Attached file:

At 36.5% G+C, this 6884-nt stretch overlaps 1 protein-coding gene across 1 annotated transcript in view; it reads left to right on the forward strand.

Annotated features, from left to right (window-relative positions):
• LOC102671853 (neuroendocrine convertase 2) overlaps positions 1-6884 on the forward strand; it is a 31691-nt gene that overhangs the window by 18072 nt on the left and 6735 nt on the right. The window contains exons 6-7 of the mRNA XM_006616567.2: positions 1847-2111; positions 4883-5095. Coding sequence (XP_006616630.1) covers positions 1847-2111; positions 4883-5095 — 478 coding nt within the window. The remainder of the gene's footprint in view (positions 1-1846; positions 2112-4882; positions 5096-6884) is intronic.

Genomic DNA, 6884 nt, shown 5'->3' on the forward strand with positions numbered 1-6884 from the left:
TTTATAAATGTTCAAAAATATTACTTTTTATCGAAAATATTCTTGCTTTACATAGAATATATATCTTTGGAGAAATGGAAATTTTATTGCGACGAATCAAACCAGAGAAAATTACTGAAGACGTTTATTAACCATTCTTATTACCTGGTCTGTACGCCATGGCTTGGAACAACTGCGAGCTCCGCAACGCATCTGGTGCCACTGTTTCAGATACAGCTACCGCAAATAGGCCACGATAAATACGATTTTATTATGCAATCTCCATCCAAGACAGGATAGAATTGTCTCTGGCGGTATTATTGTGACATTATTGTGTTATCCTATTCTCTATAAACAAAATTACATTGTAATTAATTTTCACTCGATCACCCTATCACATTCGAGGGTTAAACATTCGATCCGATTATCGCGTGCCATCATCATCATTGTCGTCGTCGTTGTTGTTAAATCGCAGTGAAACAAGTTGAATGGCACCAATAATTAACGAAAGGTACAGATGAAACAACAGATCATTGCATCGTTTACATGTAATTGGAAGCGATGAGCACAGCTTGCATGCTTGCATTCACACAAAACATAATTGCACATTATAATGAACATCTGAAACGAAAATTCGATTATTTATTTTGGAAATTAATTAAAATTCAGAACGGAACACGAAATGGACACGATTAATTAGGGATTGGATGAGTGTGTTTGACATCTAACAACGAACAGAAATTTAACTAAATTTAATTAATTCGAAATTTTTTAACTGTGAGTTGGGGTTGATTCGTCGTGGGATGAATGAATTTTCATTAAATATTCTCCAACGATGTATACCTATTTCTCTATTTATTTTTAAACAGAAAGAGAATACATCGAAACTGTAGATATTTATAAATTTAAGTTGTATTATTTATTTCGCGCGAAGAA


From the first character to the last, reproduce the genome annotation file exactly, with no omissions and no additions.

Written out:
At 36.5% G+C, this 6884-nt stretch overlaps 1 protein-coding gene across 1 annotated transcript in view; it reads left to right on the forward strand.

Annotated features, from left to right (window-relative positions):
• LOC102671853 (neuroendocrine convertase 2) overlaps positions 1-6884 on the forward strand; it is a 31691-nt gene that overhangs the window by 18072 nt on the left and 6735 nt on the right. The window contains exons 6-7 of the mRNA XM_006616567.2: positions 1847-2111; positions 4883-5095. Coding sequence (XP_006616630.1) covers positions 1847-2111; positions 4883-5095 — 478 coding nt within the window. The remainder of the gene's footprint in view (positions 1-1846; positions 2112-4882; positions 5096-6884) is intronic.

Genomic DNA, 6884 nt, shown 5'->3' on the forward strand with positions numbered 1-6884 from the left:
TTTATAAATGTTCAAAAATATTACTTTTTATCGAAAATATTCTTGCTTTACATAGAATATATATCTTTGGAGAAATGGAAATTTTATTGCGACGAATCAAACCAGAGAAAATTACTGAAGACGTTTATTAACCATTCTTATTACCTGGTCTGTACGCCATGGCTTGGAACAACTGCGAGCTCCGCAACGCATCTGGTGCCACTGTTTCAGATACAGCTACCGCAAATAGGCCACGATAAATACGATTTTATTATGCAATCTCCATCCAAGACAGGATAGAATTGTCTCTGGCGGTATTATTGTGACATTATTGTGTTATCCTATTCTCTATAAACAAAATTACATTGTAATTAATTTTCACTCGATCACCCTATCACATTCGAGGGTTAAACATTCGATCCGATTATCGCGTGCCATCATCATCATTGTCGTCGTCGTTGTTGTTAAATCGCAGTGAAACAAGTTGAATGGCACCAATAATTAACGAAAGGTACAGATGAAACAACAGATCATTGCATCGTTTACATGTAATTGGAAGCGATGAGCACAGCTTGCATGCTTGCATTCACACAAAACATAATTGCACATTATAATGAACATCTGAAACGAAAATTCGATTATTTATTTTGGAAATTAATTAAAATTCAGAACGGAACACGAAATGGACACGATTAATTAGGGATTGGATGAGTGTGTTTGACATCTAACAACGAACAGAAATTTAACTAAATTTAATTAATTCGAAATTTTTTAACTGTGAGTTGGGGTTGATTCGTCGTGGGATGAATGAATTTTCATTAAATATTCTCCAACGATGTATACCTATTTCTCTATTTATTTTTAAACAGAAAGAGAATACATCGAAACTGTAGATATTTATAAATTTAAGTTGTATTATTTATTTCGCGCGAAGAA